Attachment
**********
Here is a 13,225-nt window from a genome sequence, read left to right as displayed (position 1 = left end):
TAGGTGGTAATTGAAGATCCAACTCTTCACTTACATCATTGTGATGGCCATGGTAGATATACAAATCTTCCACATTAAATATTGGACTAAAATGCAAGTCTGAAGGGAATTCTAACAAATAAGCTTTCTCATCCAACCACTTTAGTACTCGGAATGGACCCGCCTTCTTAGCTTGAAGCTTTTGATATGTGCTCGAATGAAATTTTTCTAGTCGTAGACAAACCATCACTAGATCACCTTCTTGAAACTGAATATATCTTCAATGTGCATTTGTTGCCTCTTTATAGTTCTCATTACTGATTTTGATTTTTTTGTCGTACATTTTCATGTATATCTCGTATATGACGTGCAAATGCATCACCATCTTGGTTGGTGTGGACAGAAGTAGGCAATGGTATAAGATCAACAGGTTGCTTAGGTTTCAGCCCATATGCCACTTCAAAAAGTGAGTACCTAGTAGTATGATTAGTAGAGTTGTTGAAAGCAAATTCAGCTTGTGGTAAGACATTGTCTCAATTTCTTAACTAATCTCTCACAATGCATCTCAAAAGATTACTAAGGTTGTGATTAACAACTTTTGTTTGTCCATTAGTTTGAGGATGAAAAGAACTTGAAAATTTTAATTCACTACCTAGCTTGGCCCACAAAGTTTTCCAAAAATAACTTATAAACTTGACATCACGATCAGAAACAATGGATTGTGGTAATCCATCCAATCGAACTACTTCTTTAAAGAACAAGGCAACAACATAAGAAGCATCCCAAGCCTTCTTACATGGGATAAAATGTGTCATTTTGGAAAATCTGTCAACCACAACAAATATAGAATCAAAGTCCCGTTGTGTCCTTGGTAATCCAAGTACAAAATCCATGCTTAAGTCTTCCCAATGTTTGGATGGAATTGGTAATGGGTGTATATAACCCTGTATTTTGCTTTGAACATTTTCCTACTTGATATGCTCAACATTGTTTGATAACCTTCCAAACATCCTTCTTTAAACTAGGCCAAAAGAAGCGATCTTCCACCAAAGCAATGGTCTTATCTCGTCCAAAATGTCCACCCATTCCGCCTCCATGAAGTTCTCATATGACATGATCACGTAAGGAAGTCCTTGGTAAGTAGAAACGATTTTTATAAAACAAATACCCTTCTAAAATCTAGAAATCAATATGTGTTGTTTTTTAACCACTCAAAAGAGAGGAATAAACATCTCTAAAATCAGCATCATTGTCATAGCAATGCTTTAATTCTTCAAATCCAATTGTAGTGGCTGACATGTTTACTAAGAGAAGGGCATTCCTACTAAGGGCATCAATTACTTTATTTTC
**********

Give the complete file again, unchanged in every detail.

Here is a 13,225-nt window from a genome sequence, read left to right as displayed (position 1 = left end):
TAGGTGGTAATTGAAGATCCAACTCTTCACTTACATCATTGTGATGGCCATGGTAGATATACAAATCTTCCACATTAAATATTGGACTAAAATGCAAGTCTGAAGGGAATTCTAACAAATAAGCTTTCTCATCCAACCACTTTAGTACTCGGAATGGACCCGCCTTCTTAGCTTGAAGCTTTTGATATGTGCTCGAATGAAATTTTTCTAGTCGTAGACAAACCATCACTAGATCACCTTCTTGAAACTGAATATATCTTCAATGTGCATTTGTTGCCTCTTTATAGTTCTCATTACTGATTTTGATTTTTTTGTCGTACATTTTCATGTATATCTCGTATATGACGTGCAAATGCATCACCATCTTGGTTGGTGTGGACAGAAGTAGGCAATGGTATAAGATCAACAGGTTGCTTAGGTTTCAGCCCATATGCCACTTCAAAAAGTGAGTACCTAGTAGTATGATTAGTAGAGTTGTTGAAAGCAAATTCAGCTTGTGGTAAGACATTGTCTCAATTTCTTAACTAATCTCTCACAATGCATCTCAAAAGATTACTAAGGTTGTGATTAACAACTTTTGTTTGTCCATTAGTTTGAGGATGAAAAGAACTTGAAAATTTTAATTCACTACCTAGCTTGGCCCACAAAGTTTTCCAAAAATAACTTATAAACTTGACATCACGATCAGAAACAATGGATTGTGGTAATCCATCCAATCGAACTACTTCTTTAAAGAACAAGGCAACAACATAAGAAGCATCCCAAGCCTTCTTACATGGGATAAAATGTGTCATTTTGGAAAATCTGTCAACCACAACAAATATAGAATCAAAGTCCCGTTGTGTCCTTGGTAATCCAAGTACAAAATCCATGCTTAAGTCTTCCCAATGTTTGGATGGAATTGGTAATGGGTGTATATAACCCTGTATTTTGCTTTGAACATTTTCCTACTTGATATGCTCAACATTGTTTGATAACCTTCCAAACATCCTTCTTTAAACTAGGCCAAAAGAAGCGATCTTCCACCAAAGCAATGGTCTTATCTCGTCCAAAATGTCCACCCATTCCGCCTCCATGAAGTTCTCATATGACATGATCACGTAAGGAAGTCCTTGGTAAGTAGAAACGATTTTTATAAAACAAATACCCTTCTAAAATCTAGAAATCAATATGTGTTGTTTTTTAACCACTCAAAAGAGAGGAATAAACATCTCTAAAATCAGCATCATTGTCATAGCAATGCTTTAATTCTTCAAATCCAATTGTAGTGGCTGACATGTTTACTAAGAGAAGGGCATTCCTACTAAGGGCATCAATTACTTTATTTTC